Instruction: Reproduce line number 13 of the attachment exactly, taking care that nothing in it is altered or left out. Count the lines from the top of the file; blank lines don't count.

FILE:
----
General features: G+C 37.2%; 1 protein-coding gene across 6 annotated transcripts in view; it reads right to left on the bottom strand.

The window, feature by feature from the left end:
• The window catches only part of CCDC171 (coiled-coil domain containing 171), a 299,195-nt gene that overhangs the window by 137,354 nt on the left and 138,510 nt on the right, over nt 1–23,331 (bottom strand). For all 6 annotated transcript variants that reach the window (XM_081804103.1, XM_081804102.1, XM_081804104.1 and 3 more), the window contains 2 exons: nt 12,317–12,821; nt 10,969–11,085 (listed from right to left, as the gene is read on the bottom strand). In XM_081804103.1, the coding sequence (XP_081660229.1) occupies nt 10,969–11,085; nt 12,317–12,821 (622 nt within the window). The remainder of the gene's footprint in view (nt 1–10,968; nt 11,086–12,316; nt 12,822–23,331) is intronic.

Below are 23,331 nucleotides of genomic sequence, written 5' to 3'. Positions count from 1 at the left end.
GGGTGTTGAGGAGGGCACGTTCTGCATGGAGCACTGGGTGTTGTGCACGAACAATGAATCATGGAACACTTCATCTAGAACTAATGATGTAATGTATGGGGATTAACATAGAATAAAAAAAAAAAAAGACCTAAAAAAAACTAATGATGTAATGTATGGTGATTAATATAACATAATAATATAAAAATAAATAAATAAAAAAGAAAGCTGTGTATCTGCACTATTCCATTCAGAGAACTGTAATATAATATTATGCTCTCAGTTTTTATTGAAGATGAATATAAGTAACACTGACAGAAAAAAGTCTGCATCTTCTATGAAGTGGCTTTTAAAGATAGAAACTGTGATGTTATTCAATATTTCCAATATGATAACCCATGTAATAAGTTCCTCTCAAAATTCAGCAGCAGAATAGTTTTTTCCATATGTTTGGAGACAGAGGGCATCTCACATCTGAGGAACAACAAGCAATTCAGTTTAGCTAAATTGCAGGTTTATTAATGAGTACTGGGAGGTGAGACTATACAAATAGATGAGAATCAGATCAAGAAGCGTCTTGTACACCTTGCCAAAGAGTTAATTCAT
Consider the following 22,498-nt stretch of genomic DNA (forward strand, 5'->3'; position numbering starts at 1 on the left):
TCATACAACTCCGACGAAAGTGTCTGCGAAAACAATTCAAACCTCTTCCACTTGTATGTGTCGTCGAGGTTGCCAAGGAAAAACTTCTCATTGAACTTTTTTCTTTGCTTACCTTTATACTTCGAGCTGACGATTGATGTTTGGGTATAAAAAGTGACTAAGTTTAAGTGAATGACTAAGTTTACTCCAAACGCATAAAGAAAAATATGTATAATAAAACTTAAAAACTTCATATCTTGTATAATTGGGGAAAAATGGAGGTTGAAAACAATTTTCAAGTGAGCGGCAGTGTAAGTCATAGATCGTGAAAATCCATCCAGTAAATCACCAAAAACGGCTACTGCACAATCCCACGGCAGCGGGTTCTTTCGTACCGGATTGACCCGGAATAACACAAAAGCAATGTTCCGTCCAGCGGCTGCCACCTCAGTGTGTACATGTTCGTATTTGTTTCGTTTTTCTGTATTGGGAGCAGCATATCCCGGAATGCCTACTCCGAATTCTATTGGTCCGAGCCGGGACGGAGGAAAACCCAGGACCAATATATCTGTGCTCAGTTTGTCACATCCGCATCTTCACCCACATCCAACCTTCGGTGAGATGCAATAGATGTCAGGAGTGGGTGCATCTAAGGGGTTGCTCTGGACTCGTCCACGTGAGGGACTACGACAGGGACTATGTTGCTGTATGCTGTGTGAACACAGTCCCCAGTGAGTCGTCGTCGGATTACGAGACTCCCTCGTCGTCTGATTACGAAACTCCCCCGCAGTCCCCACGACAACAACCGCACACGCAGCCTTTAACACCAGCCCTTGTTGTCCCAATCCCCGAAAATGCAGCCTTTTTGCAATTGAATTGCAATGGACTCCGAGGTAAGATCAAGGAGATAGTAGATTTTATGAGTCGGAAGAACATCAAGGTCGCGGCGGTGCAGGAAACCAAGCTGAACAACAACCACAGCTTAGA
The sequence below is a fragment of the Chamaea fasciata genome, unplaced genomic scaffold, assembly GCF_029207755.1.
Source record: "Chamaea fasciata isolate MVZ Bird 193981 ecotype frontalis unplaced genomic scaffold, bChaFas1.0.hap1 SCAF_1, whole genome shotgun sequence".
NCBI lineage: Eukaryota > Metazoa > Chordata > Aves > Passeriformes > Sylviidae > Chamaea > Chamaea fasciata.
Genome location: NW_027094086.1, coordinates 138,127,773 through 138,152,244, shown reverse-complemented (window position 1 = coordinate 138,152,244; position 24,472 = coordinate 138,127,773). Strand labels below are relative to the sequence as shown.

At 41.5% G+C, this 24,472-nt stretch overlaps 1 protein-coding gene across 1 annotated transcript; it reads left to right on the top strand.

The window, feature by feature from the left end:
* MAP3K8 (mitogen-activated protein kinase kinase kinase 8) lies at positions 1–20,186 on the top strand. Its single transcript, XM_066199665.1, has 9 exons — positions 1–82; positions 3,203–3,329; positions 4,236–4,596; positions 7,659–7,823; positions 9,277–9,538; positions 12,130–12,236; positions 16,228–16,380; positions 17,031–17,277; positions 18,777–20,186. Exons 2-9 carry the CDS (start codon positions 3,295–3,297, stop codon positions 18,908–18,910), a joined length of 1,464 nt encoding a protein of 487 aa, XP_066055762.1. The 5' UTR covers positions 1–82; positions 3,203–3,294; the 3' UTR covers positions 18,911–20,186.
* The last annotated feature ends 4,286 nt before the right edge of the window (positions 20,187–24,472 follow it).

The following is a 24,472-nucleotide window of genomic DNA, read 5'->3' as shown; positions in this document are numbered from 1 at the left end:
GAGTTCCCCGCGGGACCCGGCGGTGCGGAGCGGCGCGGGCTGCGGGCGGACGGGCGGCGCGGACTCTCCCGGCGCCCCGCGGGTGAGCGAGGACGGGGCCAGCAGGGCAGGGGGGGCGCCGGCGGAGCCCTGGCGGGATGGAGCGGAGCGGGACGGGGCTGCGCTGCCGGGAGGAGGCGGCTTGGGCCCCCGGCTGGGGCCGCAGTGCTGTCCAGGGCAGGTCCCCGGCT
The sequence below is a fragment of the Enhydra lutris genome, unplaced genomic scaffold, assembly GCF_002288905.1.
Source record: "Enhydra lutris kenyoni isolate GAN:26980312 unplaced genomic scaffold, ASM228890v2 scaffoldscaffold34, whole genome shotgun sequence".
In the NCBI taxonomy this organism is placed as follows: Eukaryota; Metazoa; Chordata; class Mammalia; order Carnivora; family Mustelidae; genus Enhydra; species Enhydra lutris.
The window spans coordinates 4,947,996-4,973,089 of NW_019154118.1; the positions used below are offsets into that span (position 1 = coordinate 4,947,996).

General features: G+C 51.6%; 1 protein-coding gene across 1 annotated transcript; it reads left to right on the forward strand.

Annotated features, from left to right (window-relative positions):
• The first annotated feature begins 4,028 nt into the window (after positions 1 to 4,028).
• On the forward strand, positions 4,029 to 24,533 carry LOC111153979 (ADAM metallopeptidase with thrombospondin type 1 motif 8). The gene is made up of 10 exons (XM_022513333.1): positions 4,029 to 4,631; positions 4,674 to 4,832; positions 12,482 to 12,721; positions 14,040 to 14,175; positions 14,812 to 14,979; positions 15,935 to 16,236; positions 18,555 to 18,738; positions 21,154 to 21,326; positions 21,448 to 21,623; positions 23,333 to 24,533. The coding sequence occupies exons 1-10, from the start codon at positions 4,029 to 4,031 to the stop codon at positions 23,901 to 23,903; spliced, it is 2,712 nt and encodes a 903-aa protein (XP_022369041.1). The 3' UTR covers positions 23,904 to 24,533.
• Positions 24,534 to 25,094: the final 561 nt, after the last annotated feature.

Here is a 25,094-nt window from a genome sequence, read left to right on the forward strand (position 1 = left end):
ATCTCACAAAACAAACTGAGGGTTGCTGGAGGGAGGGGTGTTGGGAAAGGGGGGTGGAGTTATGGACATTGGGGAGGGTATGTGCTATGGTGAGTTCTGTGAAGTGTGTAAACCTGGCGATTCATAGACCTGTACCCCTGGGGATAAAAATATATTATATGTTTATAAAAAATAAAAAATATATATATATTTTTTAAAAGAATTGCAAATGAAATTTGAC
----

The window, feature by feature from the left end: